There was Moses Harris, my great-great-great grandfather, the son-in-law of Thomas Dodd Smith, who was first introduced to the restored Gospel of Jesus Christ in 1832. Despite the trials, tribulations and persecutions already occurring, Moses and his wife, Fanny, recognized the Gospel, remembered what they’d been told by her father, and joined the Church. They were driven state to state, home to home, suffering all the above mentioned and they never faltered. They followed Joseph Smith to Illinois and then Brigham Young to Utah. They always completed anything the prophet asked them do, it mattered not how difficult or lengthy the task. They stayed true to the Gospel, as did their children and down through them, to my mother and then me.

My great-great grandfather, John Smith Harris, who had two wives, finally had to flee to Mexico, where he lived the remainder of his life and died in the colonies just across the border. My great-great grandmother, his first wife, stayed in Utah and her son, my great-grandfather, Thomas Dodd Harris, eventually settled in the Southwestern corner of Colorado where my mother was raised.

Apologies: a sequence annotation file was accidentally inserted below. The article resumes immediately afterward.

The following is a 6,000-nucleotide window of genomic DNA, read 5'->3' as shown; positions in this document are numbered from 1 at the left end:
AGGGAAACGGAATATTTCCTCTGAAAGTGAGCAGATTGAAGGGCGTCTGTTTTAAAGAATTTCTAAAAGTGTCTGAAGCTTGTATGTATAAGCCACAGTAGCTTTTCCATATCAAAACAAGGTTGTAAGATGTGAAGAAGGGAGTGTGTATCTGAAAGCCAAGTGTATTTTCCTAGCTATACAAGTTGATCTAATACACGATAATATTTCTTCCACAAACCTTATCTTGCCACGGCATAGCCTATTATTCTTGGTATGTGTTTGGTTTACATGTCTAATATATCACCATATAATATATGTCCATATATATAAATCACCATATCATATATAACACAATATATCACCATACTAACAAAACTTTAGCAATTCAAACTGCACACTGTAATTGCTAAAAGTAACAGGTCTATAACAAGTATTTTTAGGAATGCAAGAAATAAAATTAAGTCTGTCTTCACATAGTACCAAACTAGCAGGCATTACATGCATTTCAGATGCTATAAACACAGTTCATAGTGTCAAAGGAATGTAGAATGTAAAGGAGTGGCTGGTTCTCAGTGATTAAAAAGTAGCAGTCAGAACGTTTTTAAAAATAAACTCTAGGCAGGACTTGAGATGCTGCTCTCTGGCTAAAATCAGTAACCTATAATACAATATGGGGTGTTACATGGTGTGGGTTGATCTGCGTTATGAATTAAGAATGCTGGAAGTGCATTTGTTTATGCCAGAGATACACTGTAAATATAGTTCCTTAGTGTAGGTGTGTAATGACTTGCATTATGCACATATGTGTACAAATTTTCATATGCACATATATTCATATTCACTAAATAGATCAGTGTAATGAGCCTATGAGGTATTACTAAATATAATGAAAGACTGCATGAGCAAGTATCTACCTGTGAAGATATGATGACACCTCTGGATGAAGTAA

On my biological father’s side, his ancestors also fought in every war from the Revolutionary War to my cousins currently serving in the military, having already completed stints in Iraq.

Every war this nation has fought, my blood has been on the front lines defending America, freedom and the hope that this country stands for … a future full of promise if we will only work hard enough to believe that we can do it and then follow through.

All this poured through my mind, along with their sacrifices, as I looked at those mountains. You might ask what point am I coming to?

We honor our ancestors by living our lives by not only being grateful for the decisions they made which not only brought us to this point in our lives, but also by living up to the fullest of the potential which exists in us, both temporally and spiritually. So, here are just a few questions to ask ourselves:

  • Do we take advantage of the time, freedom and opportunities we have or do we spend all our time in front of the television or playing video games?
  • Do we take the time to continue the learning process, constantly honing and perfecting our gifts and talents, or do we simply coast through life?